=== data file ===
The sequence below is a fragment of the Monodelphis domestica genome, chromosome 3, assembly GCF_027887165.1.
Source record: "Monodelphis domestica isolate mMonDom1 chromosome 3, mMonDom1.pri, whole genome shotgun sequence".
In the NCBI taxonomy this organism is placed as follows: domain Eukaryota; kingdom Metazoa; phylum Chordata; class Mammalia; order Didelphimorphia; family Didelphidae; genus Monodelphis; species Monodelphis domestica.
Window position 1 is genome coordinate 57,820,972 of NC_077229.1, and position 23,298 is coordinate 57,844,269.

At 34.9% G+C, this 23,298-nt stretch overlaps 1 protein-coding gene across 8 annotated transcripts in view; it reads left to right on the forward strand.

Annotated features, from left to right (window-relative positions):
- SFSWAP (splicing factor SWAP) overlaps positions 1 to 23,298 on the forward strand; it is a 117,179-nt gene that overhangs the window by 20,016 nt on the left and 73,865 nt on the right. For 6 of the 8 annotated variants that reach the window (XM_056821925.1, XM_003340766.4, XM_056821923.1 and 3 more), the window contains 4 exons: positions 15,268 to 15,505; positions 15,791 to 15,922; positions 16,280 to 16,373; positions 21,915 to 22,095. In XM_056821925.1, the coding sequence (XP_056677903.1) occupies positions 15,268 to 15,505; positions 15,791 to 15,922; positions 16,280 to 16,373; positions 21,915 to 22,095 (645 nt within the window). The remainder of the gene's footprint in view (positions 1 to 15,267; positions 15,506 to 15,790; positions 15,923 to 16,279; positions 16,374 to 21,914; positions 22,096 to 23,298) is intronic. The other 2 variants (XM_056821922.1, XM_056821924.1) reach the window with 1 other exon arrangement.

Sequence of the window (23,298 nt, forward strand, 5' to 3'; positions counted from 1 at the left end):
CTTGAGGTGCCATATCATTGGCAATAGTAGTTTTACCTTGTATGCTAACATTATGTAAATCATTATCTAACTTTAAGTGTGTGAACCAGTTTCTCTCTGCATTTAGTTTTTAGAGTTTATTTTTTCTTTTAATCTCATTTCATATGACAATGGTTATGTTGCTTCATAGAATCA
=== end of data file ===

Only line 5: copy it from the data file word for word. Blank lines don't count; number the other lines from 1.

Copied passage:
At 34.9% G+C, this 23,298-nt stretch overlaps 1 protein-coding gene across 8 annotated transcripts in view; it reads left to right on the forward strand.